hist-games: Freq. Asked Questions -- Part II

David KUIJT kuijt at umiacs.umd.edu
Tue Oct 21 09:18:13 PDT 1997

> I think both of us are to some degree firing from the hip ...


> It is of course
> much harder to prove the non-existence of a game than its existence; if
> you have some specific references to nine-pins with a ball before 1500,

No, I don't have any 9-pin/ball references pre-1500 off-hand.  I was
responding to the (perceived by me) implication that nine-pin bowling was
derived from Kailes, when I think that they are likely parallel games
(neither derived from the other).  Then I went on to discuss pre-1500
bowling evidence, which was in answer to my perception of the original
question (not your response).

>> Games involving throwing or rolling balls towards various numbers of
>> target pins go back at least to the 12th century, and probably earlier. 
>> Some of these games were played with weighted or non-spherical balls
>> that rolled in an arc rather than a straight line.  Other related games
>> involved throwing sticks at pins rather than rolling a ball at them.
>> Non-pin bowling, where the aim is to come closest to a smaller target
>> ball, is also very old.

> As indicated in my previous posting, I think there are some dubious
> points with such a description. There are two basic classes of games in
> question:

I like your classification below (proximity/knockdown).

This discussion also points out a problem area -- I recall at least one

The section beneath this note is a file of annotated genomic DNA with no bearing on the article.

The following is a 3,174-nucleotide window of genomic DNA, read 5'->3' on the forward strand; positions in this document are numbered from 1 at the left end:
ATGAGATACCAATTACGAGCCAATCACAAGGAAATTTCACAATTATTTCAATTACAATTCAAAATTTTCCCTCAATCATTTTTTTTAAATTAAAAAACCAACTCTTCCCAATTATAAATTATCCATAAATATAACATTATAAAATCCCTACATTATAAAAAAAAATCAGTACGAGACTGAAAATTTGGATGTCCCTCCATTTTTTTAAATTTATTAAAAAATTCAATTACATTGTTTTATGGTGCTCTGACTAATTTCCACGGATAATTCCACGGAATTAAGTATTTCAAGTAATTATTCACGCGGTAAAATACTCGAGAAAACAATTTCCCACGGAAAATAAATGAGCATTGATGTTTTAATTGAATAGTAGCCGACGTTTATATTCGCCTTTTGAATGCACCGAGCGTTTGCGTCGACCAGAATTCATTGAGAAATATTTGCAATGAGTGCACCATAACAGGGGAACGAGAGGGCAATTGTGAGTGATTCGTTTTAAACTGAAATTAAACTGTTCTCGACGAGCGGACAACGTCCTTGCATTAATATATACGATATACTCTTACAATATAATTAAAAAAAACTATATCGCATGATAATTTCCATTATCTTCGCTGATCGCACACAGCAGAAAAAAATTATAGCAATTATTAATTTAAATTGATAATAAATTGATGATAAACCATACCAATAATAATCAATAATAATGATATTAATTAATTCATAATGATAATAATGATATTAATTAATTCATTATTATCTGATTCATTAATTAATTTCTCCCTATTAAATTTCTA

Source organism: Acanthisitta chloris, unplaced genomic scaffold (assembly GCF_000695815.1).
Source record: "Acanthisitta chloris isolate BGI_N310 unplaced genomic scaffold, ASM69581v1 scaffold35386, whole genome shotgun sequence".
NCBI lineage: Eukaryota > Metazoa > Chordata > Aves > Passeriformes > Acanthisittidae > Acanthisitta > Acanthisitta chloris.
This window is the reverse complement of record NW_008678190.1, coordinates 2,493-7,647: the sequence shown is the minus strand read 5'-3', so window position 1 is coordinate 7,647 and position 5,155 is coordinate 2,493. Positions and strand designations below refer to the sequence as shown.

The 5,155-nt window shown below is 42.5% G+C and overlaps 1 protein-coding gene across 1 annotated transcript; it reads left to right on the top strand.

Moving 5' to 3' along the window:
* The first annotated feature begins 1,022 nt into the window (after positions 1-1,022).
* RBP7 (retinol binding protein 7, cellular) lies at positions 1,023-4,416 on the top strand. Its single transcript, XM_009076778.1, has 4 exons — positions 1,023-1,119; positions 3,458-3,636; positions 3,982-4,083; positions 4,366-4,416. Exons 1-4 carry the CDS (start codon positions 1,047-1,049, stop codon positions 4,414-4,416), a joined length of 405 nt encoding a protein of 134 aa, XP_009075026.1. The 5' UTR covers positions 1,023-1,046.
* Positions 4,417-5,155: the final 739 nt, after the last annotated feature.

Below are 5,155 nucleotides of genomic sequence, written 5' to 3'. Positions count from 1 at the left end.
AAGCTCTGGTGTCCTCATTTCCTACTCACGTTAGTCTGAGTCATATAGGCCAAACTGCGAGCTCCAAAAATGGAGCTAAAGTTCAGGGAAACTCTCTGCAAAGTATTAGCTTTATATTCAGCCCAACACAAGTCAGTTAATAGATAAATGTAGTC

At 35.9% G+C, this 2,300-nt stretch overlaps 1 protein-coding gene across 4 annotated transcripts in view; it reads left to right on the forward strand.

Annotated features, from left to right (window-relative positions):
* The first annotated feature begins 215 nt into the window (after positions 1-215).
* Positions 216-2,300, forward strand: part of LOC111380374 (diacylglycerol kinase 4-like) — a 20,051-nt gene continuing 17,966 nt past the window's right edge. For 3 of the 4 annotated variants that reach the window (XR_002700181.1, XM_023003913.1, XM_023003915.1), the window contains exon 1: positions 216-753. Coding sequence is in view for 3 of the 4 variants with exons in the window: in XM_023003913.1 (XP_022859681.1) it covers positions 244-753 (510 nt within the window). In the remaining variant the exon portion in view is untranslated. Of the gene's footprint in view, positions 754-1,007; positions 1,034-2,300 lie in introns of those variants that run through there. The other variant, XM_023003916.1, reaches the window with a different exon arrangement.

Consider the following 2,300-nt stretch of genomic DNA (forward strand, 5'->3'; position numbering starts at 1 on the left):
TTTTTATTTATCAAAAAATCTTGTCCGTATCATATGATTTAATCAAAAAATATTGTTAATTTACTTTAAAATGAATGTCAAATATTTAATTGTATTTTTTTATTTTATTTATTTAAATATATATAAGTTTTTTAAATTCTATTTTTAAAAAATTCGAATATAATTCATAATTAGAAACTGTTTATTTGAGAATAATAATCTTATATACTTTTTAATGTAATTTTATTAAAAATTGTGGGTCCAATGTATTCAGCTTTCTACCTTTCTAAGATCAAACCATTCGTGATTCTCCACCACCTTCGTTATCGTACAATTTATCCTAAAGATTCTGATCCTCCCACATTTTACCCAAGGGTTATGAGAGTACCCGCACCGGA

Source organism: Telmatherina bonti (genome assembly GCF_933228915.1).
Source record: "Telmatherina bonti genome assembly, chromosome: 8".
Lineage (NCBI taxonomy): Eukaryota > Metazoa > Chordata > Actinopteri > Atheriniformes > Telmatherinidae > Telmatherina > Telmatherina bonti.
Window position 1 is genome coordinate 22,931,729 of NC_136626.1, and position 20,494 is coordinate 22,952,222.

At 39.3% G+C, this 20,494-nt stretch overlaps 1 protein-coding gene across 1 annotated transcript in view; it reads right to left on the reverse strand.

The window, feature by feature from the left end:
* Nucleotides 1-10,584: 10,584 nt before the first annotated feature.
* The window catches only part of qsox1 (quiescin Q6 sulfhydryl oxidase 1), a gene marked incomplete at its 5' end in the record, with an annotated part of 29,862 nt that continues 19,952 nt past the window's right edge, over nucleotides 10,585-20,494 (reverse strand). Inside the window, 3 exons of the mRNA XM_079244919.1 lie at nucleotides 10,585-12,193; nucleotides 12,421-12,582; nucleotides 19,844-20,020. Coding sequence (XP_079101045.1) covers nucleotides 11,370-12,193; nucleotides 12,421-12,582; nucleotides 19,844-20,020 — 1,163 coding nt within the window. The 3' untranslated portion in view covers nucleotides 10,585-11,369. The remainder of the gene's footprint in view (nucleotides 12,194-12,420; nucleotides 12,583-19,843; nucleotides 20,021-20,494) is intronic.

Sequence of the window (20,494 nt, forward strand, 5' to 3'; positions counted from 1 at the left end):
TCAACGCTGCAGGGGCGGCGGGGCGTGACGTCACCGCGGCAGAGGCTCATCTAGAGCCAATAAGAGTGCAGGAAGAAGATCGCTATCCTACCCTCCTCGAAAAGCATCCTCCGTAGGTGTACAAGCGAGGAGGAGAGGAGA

example (Strutt?  I'll try to check) where two players were rolling bowls
(balls) at a single pin.  Now with multiple pins we can be reasonably
certain that the objective was to knock them over.  With multiple balls
aiming at a single smaller ball it is fairly clear that the objective is
proximity.  But when two players have one ball each and are rolling at a
single pin it is harder to say -- the objective could equally well have
been proximity, rather than knockdown.  Or it might even have been both: a
reasonable game could be constructed where the winner is the one closest
to the pin, and knocking down the pin constitutes an instant win. 

> a) Games in which the goal is proximity to the target (eg. Bowls,
> Quoits).
> [....]  By the late 16c at least, Bowls often, perhaps normally,
> involved asymmetrically weighted balls.

... in England.  In the Mediterranean area modern bocce (casting balls
toward a smaller target ball) uses symmetrically weighted balls, and seems
to have used such since time immemorial.  (In other words, I think that it
goes way, way back, but I haven't got any memories of sources to support
that statement). 

> b) Games in which the goal is to knock down the target(s),
> [....] In Ninepins, Tenpins,
> Skittles, etc., the players threw or rolled a ball; I know of no
> evidence for this version prior to 1500--this doesn't mean that there is
> none, but does suggest that the burden of proof rests with those who
> would argue for earlier origins.

Fair enough.  I'm pretty sure (virtually-certain-but-I've-been-wrong
before) that I've got illustrations of games played using a ball to knock
down a target from before 1500.  I'll try to look at my pictures and give
you some concrete examples.

> I am also uncertain whether biased balls were used for this game,
> although I haven't particularly examined this aspect of its history.

I remember writing about at least one example of a knock-down-pins game
played with biased balls.  It was some time ago, so I don't remember
anything more -- I'll look it up and see if I can find the reference.
David Kuijt / Dafydd ap Gwystl

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